- Second World War (1939-1945)
- SS-Sturmbannführer / Major der Schutzpolizei
- Kommandeur, I. Bataillon, SS-Polizei-Grenadier-Regiment 3, 4. SS-Polizei-Panzergrenadier-Division, Waffen-SS
- Awarded on:
- February 23rd, 1944
Traupe's Knight's Cross recommendation reads as follows...
“After being rushed to the Wolnaja Gorka area via rail transport, the SS-Pol.Gren.Rgt. 3 received its combat assignment on the 23.01.1944. Its mission was to occupy the gap between Kampfgruppen Speth (excluding Kromy) and Schuldt (excluding Saklinje) in order to guard the Korps supply road along the route Sselo Gora—Wolnaja Gorka—Luga. Its opposition would consist of the 310th and 377th rifle divisions, which were attacking out of the area south of Krasny along the axis Podberesje—Dolgowo—Tatino railway station.
On the following night (23./24.01.1944) the enemy launched a surprise attack that easily managed to capture Saklinje (the right cornerstone position of Kampfgruppe Schuldt) and smash those friendly forces in front of and around Puddubje. After this they sought to reach the Wolnaja Gorka—Welegoschtschi road via Libunizy. This would have made any withdrawal movement by Kampfgruppe SS-Pol. Division through Welegoschtschi untenable, and would also have allowed the enemy to conduct an uncontested advance to the retreat road of XXVIII. Armee-Korps.
At this time Sturmbannführer Traupe (commander of I./SS-Pol.Gren.Rgt. 3) and his Bataillon were in positions around Libunizy, on the Regiment’s left flank. His mission was to hold Libunizy and thereby prevent any hostile advance to the Wolnaja Gorka—Welegoschtschi road until his Kampfgruppe had been ordered to withdraw by the Korps.
The enemy understood the importance of this position for their continued operations, and so in the time period 24.-28.01.1944 they tried to repeatedly tried to take Libunizy—Lushkoje in order to roll up the positions of those friendly forces (specifically Kampfgruppe SS-Pol.Div. and Kampfgruppe Speth) that were located south of the road Wolnaja Gorka—Batizkaja—Luga. They struck with and without artillery preparation, by day and night, with company-sized assault groups or in regimental strength, in multiple waves.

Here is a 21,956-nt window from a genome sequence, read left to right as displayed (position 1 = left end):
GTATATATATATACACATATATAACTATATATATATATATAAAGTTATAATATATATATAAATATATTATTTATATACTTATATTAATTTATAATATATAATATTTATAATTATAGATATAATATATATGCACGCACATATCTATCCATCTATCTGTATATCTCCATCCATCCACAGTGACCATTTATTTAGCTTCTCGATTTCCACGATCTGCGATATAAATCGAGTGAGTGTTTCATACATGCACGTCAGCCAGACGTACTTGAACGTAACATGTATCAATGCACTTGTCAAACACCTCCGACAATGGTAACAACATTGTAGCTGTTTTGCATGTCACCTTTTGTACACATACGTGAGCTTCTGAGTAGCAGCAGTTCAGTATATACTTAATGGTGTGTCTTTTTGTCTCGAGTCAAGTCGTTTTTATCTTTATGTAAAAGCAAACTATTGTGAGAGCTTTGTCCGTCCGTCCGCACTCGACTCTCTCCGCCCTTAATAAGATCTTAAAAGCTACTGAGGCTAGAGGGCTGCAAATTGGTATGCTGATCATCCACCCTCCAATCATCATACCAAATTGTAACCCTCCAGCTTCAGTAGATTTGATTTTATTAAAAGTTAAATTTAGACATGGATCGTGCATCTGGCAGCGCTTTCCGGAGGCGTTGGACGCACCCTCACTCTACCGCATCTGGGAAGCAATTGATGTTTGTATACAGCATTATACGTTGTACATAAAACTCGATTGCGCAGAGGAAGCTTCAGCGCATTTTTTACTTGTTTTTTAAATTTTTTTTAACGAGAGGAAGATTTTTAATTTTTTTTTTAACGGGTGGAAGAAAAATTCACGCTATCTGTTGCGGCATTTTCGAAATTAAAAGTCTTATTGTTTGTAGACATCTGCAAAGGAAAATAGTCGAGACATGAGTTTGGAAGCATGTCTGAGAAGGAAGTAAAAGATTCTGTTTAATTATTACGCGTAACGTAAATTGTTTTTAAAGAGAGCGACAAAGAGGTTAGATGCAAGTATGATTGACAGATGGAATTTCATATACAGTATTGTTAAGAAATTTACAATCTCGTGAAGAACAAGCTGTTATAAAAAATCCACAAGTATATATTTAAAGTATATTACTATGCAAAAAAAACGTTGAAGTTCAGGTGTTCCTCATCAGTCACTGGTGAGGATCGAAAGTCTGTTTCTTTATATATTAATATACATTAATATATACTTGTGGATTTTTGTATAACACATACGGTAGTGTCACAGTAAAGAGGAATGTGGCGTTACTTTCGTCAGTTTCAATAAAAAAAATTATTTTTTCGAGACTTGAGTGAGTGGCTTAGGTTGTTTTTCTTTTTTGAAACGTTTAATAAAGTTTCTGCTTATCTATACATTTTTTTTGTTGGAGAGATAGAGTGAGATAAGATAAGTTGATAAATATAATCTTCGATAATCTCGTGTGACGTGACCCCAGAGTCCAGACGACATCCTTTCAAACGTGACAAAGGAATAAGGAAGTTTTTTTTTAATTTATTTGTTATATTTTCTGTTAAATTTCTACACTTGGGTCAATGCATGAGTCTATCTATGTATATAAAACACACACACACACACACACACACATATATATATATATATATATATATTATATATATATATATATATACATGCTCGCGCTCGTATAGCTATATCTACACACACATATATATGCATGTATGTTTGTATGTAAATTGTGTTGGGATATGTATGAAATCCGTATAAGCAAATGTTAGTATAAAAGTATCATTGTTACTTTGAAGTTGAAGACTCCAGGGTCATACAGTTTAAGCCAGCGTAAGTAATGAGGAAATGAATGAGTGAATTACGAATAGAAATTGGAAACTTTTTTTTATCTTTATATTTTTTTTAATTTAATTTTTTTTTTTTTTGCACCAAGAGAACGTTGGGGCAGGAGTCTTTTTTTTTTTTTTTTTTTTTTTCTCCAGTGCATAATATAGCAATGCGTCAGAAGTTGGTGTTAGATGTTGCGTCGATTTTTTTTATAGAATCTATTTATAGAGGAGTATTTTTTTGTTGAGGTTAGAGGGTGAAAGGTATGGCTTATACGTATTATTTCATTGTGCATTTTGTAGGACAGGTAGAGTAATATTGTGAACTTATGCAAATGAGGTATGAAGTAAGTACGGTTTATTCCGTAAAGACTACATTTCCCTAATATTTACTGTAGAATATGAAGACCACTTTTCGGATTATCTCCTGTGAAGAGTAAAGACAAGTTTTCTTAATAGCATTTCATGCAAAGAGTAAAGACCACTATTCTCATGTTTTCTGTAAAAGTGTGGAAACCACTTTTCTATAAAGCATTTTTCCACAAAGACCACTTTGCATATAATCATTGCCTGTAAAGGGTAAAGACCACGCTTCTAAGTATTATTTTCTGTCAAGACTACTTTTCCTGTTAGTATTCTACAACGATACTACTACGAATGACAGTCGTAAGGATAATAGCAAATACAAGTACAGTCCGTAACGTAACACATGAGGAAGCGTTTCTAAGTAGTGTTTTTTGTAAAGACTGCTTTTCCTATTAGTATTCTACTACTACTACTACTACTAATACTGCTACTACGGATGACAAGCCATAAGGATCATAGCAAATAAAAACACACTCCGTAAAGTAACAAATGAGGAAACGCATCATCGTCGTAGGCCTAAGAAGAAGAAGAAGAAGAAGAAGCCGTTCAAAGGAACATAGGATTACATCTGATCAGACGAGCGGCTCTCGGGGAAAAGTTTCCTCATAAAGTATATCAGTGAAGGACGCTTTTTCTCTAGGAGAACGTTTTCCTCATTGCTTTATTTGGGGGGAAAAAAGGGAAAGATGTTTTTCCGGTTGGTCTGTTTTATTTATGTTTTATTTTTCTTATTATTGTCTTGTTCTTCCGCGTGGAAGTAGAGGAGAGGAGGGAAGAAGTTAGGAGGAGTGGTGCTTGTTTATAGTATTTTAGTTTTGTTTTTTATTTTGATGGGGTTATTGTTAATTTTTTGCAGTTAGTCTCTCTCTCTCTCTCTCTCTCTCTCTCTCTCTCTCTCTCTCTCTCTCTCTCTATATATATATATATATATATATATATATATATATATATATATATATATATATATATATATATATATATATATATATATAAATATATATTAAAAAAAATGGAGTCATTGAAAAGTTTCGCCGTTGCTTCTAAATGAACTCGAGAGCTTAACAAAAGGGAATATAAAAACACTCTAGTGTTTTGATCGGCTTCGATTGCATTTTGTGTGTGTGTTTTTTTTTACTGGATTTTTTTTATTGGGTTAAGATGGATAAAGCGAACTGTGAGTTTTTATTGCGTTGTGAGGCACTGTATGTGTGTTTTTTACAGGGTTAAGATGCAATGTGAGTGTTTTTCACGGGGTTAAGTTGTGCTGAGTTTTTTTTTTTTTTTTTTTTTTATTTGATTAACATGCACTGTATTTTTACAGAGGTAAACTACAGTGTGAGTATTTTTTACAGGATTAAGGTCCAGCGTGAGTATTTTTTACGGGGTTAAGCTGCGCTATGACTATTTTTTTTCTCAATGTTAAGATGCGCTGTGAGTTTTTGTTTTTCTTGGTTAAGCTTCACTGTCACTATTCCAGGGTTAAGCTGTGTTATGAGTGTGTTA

The Russians never achieved such a success thanks to the determined defensive willpower and superior leadership of Sturmbannführer Traupe. Traupe was the soul of the resistance, and was present wherever the danger was greatest. He launched repeated counterthrusts throughout this time, first with his reserve Zug, then with reserve squads, and then with just 3-4 men of his staff by the conclusion of the battle. Each time he and his men managed to eject the enemy in bitter close combat and thereby bring the Russian attacks to a halt. Although he was himself wounded in this period he continued to retain control of his Bataillon until the end, by which time most of his officers, NCOs and men had become casualties.
Traupe has served at the frontline since the beginning of the war, and from the start he has repeatedly demonstrated unceasing devotion to duty, aggressiveness and leadership prowess.”